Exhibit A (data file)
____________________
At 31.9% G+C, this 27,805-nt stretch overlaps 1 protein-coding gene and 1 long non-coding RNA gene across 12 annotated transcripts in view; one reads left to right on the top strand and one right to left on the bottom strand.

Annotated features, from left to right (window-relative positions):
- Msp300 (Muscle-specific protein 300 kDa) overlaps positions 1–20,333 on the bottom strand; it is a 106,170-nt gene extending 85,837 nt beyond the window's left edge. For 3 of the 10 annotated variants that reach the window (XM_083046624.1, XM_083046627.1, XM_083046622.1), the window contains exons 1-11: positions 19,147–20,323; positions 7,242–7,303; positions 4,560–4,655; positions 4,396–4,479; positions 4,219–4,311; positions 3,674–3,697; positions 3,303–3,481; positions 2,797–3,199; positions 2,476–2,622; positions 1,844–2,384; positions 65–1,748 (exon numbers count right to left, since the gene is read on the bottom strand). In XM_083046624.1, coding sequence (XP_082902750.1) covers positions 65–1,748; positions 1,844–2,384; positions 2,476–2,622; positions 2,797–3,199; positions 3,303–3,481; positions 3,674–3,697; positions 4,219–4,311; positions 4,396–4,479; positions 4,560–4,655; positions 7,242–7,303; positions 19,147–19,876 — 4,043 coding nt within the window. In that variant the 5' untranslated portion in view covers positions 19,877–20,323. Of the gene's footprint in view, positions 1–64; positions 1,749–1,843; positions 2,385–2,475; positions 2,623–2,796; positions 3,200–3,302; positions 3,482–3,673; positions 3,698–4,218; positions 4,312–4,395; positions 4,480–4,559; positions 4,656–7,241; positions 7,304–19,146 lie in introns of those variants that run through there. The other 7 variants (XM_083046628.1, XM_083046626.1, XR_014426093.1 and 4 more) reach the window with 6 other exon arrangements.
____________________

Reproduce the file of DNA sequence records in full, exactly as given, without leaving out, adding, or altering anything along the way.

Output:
At 31.9% G+C, this 27,805-nt stretch overlaps 1 protein-coding gene and 1 long non-coding RNA gene across 12 annotated transcripts in view; one reads left to right on the top strand and one right to left on the bottom strand.

Annotated features, from left to right (window-relative positions):
- Msp300 (Muscle-specific protein 300 kDa) overlaps positions 1–20,333 on the bottom strand; it is a 106,170-nt gene extending 85,837 nt beyond the window's left edge. For 3 of the 10 annotated variants that reach the window (XM_083046624.1, XM_083046627.1, XM_083046622.1), the window contains exons 1-11: positions 19,147–20,323; positions 7,242–7,303; positions 4,560–4,655; positions 4,396–4,479; positions 4,219–4,311; positions 3,674–3,697; positions 3,303–3,481; positions 2,797–3,199; positions 2,476–2,622; positions 1,844–2,384; positions 65–1,748 (exon numbers count right to left, since the gene is read on the bottom strand). In XM_083046624.1, coding sequence (XP_082902750.1) covers positions 65–1,748; positions 1,844–2,384; positions 2,476–2,622; positions 2,797–3,199; positions 3,303–3,481; positions 3,674–3,697; positions 4,219–4,311; positions 4,396–4,479; positions 4,560–4,655; positions 7,242–7,303; positions 19,147–19,876 — 4,043 coding nt within the window. In that variant the 5' untranslated portion in view covers positions 19,877–20,323. Of the gene's footprint in view, positions 1–64; positions 1,749–1,843; positions 2,385–2,475; positions 2,623–2,796; positions 3,200–3,302; positions 3,482–3,673; positions 3,698–4,218; positions 4,312–4,395; positions 4,480–4,559; positions 4,656–7,241; positions 7,304–19,146 lie in introns of those variants that run through there. The other 7 variants (XM_083046628.1, XM_083046626.1, XR_014426093.1 and 4 more) reach the window with 6 other exon arrangements.